LCL-461 induces lethal mitophagy in drug-resistant AML xenografts in vivo
To investigate the therapeutic efficacy of LCL-461 for AML therapy in vivo, NSG mice harboring MV4-11-R xenografts were treated with vehicle, crenolanib (15 mg/kg), or LCL-461 (15 mg/kg) for 3 weeks. Crenolanib treatment was not effective in reducing tumor burden; however, LCL-461 treatment effectively reduced liver and spleen weights, and eliminated CD45+ human AML cells from the mouse bone marrow compared with vehicle-treated controls (Figure 7A-E; supplemental Figure 7F). Mechanistically, data showed that LCL-461 treatment induced mitophagy in hCD45+ AML cells sorted from mice harboring MV4-11-R xenografts, as detected by increased ACO2 degradation, increased LC3B lipidation, and formation of mitophagosomes by TEM (Figure 7F-G). Remarkably, LCL-461 levels were detected in CD45+ AML blasts but not in nonleukemic CD45− bone marrow cells in these mice (Figure 7E). Furthermore, we found that LCL-461 treatment induced lethal mitophagy in bone marrow blasts obtained from FLT3-ITD+ AML patients, as indicated by increased cell death, LC3B lipidation, and ACO2 degradation (Figure 7H-I).
Furthermore, we obtained AML blasts from patients that are clinically sensitive or resistant to FLT3-targeted therapy. LCL-461 induced mitophagy events in vitro and antileukemic effects in vivo in AML blasts obtained from clinically sensitive or clinically resistant patients (supplemental Figures 7G and 8A-D). Thus, these data suggest that targeting mitochondria using LCL-461 to induce mitophagy is a novel alternative therapeutic strategy for drug-resistant FLT3-ITD+ AML in vivo and in blasts obtained from FLT3-ITD+ AML patients.
FLT3-ITD–activating mutations present a major obstacle in the treatment of AML, and clinical trials using FLT3 inhibitors showed limited success.11,39 Therefore, it is important to define the mechanisms by which activation of FLT3 signaling modulates cell death, and to use these mechanistic data for the development of alternative strategies. The role of biologically active lipids, such as ceramide, in the response of AML to FLT3-ITD–targeted therapy has not been described previously. Our data suggest that FLT-ITD signaling in AML cells reduces pro-cell death C18-ceramide synthesis by suppression of CerS1. Molecular or pharmacological targeting of FLT3-ITD signaling induced CerS1/C18-ceramide generation, mediating mitophagy-dependent cell death in AML cell lines, AML xenografts in vivo, and AML blasts obtained from FLT3-ITD+ patients. Mechanistically, FLT3-ITD targeting resulted in Drp1 activation via decreased p-Drp1-S637 by PKA inhibition, leading to mitochondrial translocation of CerS1 and increased mitochondrial C18-ceramide generation. Mitochondrial C18-ceramide interacted with LC3B-II to recruit autophagosomes to mitochondria for degradation via the ceramide-binding domain, including I35/F52 residues. Importantly, we show here that activation of mitophagy can be achieved by targeting mitochondria using a highly soluble C18-ceramide analog drug LCL-461, which selectively accumulated in AML mitochondria to induce lethal mitophagy in AML cells resistant to crenolanib in situ and in vivo. LCL-461 also induced lethal mitophagy AML cells expressing various clinically relevant FLT3 mutations, and in AML blasts obtained from FLT3-ITD+ patients (Figure 7J).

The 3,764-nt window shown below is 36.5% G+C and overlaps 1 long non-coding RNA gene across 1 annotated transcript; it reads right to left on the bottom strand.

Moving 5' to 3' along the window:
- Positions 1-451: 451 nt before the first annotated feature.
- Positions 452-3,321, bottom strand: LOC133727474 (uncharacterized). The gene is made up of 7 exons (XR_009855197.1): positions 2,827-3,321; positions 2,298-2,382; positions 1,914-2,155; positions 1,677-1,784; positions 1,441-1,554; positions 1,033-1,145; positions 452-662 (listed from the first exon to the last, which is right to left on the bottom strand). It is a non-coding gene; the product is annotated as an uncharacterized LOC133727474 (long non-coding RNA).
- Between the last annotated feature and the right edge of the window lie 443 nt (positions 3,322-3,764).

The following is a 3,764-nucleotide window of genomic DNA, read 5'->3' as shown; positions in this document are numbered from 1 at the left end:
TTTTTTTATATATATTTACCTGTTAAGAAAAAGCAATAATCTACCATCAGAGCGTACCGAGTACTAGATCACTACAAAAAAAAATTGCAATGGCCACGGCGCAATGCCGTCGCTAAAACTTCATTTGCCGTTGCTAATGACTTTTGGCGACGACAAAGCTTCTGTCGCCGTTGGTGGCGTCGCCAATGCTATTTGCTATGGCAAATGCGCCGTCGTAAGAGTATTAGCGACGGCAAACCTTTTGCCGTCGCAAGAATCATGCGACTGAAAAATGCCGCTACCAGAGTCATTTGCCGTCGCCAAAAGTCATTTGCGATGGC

Our data are consistent with previous studies demonstrating that other anti-AML drugs also mediate cell death by inducing autophagy.40-42 It has been suggested previously that loss of various autophagy genes or a decrease in autophagy flux can promote AML oncogenesis.41,43,44 In addition, a recent study provided biochemical and biological evidence that PKA activation is one of the downstream effectors of FLT3-ITD–dependent oncogenesis. It was shown that inhibition of PKA using H-89 enhanced the efficacy of the FLT3-ITD inhibitor.35 In addition, the possible crosstalk between FLT3-ITD signaling and Drp1 regulation was indicated in a previous study, which showed that suppressor of cytokine signaling 6 (SOCS6) inhibited FLT3 signaling through direct binding to p-FLT3 at Y591 and Y919, and promoted Drp1 translocation to mitochondria to induce mitochondrial fission.45,46 However, the involvement of mitochondrial degradation by ceramide-dependent mitophagy in response to FLT3-ITD targeting to induce AML cell death has not been described previously.